Brain training for kids and adults is on the menu at Learning Rx.
There’s been an explosion of educational franchises brought about by technology and a new focus on how kids learn. Each is differentiated and interesting, which makes our job selecting a top education franchise really difficult.
It was neck-and-neck in our financial research and online voting, but LearningRx came out just ahead of the three runners-up in terms of unit volumes and return on
investment and was No. 1 on our online poll of Franchise Times readers.
While LearningRx has a wide initial investment range from $83,000 to $198,000, it’s on the pricier side of the segment, according to the franchise disclosure document. With average unit volumes of $290,000, LearningRx also brings in the most sales of the four in the category, and since about 50 percent of that goes to salaries, it can be the most profitable franchise among our four finalists in the Smart Kids category.
What pushed the brand over the edge in our project, however, was the unique offering, far differentiating the franchise from the entire franchised education segment. While many brands offer tutoring to help with specific difficulties like reading or math or specific interests in coding, robots or science, LearningRx focuses on brain training.
Instead of helping students walk through a math exercise and goose their grade, the brand aims to train the student in a better way to think about math overall. Where a typical tutoring session might help a child with algebra, LearningRx helps students by identifying the root cause of the weak skills that leads to a poor grade—tackling the cause instead of the symptom.
Franchisee Suzi Donovan said the unique offering was what turned her from a 17-year public school teacher to franchisee when she joined the brand two years ago.
“Every time I was there I thought, this is amazing, why isn’t this in my town? So I called and they said I should open one,” said Donovan. “And I said, 'Yeah right. I’m a teacher. How can I run a business?'”
She said, however, she got all the support she needed from the home office, one big draw for new franchisees exploring the segment. “I had started looking for a location. Even that kind of stuff, I’d call and they’d help me negotiate the space or situate the space better and had insight into why it might not be a good location,” said Donovan. “I really, really appreciate all the support they give and the coaching and mentoring. It doesn’t matter how small my question is, they will help me.”
When she opened her location in Santa Rosa, California, she had a call with a business mentor every two weeks, then every month and then only when she needed a little insight.
For longtime operators like Rich Frieder, who operates three locations in Minnesota and has been with the brand for nearly 10 years, that growing support has been a big change.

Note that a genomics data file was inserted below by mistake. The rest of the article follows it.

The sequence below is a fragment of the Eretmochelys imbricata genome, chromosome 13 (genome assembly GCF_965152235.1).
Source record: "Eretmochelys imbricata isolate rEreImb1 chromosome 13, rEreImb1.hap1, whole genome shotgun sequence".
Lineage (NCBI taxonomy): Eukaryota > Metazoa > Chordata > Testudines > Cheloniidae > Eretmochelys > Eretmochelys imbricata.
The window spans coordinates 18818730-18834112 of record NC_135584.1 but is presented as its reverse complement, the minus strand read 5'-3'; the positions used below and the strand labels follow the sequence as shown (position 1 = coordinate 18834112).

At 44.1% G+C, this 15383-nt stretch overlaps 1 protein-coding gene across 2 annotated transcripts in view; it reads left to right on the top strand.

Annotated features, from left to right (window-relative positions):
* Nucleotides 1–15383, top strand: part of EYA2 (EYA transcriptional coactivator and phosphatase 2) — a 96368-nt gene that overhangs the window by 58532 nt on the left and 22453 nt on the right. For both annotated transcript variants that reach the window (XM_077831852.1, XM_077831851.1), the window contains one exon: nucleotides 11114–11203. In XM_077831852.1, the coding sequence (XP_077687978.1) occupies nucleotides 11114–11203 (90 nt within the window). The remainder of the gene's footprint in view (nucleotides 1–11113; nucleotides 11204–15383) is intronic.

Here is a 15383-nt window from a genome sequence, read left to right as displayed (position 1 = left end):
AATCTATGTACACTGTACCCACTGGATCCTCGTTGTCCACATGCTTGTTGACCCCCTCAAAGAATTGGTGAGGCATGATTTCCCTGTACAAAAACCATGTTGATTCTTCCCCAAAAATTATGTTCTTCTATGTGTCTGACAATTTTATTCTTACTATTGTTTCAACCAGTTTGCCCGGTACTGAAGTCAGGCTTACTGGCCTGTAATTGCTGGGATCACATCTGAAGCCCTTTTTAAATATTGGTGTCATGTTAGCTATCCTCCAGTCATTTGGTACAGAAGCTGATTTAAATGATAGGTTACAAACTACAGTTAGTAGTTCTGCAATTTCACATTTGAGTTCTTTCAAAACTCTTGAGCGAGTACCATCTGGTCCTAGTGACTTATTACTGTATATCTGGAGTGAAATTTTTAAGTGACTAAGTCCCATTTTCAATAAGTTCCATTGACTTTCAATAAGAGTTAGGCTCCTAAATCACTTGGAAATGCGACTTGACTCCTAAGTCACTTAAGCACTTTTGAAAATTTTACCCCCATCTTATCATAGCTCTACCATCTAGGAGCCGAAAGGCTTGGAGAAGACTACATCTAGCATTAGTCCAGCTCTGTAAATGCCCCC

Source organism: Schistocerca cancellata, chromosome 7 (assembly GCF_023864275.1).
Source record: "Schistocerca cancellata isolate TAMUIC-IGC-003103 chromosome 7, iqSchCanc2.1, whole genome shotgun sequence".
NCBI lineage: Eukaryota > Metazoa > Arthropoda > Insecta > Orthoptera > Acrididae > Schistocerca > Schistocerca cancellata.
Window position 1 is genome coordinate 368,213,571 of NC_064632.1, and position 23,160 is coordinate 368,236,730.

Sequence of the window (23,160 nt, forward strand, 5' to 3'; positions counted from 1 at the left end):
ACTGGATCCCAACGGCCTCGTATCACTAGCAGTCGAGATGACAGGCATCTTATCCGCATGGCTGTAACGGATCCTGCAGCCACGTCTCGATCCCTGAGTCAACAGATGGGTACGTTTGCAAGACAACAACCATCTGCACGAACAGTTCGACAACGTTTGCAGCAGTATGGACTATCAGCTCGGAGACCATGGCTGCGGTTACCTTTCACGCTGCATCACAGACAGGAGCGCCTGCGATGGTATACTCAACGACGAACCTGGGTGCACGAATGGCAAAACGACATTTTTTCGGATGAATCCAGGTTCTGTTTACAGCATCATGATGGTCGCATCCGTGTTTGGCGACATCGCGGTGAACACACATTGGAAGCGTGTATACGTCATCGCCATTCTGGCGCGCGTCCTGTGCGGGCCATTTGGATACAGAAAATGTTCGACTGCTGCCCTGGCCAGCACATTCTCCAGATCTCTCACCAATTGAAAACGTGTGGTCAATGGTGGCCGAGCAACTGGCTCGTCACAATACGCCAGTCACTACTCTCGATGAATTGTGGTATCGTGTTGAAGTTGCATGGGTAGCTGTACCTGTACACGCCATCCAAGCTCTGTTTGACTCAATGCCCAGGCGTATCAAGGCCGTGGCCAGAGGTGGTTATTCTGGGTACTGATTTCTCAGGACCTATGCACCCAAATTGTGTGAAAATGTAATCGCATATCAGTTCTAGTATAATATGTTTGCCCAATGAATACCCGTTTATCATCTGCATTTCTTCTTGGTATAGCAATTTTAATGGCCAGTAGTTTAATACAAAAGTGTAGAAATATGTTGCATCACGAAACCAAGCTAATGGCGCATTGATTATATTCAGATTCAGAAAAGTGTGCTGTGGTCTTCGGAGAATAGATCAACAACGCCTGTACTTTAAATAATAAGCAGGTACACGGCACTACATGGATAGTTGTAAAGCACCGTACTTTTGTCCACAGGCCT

At just shy of 80 locations across the whole brand, there were some growing pains from founding to today.
The corporate refugee turned brain trainer found the brand after his daughter was struggling in school and became enamored with the process. And when the marketing executive was “re-orged” from his corporate job, he jumped into the brand full steam. He said one of the most difficult things in the early days was marketing.
“The earliest franchisees had more of an education background, but not a business background. The actual service would be great, but getting people required some marketing acumen,” said Frieder.
The biggest stumbling point, according to Frieder, was lack of good data around the unique offering. Brain training is difficult enough to describe clearly, and it’s harder to market, especially without good data around the actual performance of students.
“We have tons of testimonials, but when you’re sitting across from a neurologist they’re going to ask, 'Where’s the research?'” said Frieder, adding LearningRx corporate has beefed up this area recently. “They’ve done a great job in the last several years.”
He said that’s critical, because those neurologists, school counselors and others with a stake in a student’s progress are a major source of recommendations. Without strong data, they’re not going to send students to LearningRx. But equipped with strong data, Frieder said he’s gotten aggressive about working lunches with neurologists and other referral sources.
“I almost always hear, ‘Wow, this is great information,’” said Frieder. “I just don’t think that people are used to getting that kind of data and research.”
One final thing sets LearningRx distinctly apart from the rest of the education franchise segment: adult training.
Because it’s brain training, not tutoring, the same principles apply to the 12-year-old girl struggling with reading comprehension and the 47-year-old businessman who feels like he’s slipping a bit.
Training for victims as treatment of traumatic brain injuries, vocational training (which LearningRx is certified to do) and brain boosts like the one Frieder’s oldest client (95 years old) is doing are becoming a major source of growth.
“About 15 percent of the business is adults. Five years ago, it was 2 to 3 percent,” said Frieder.
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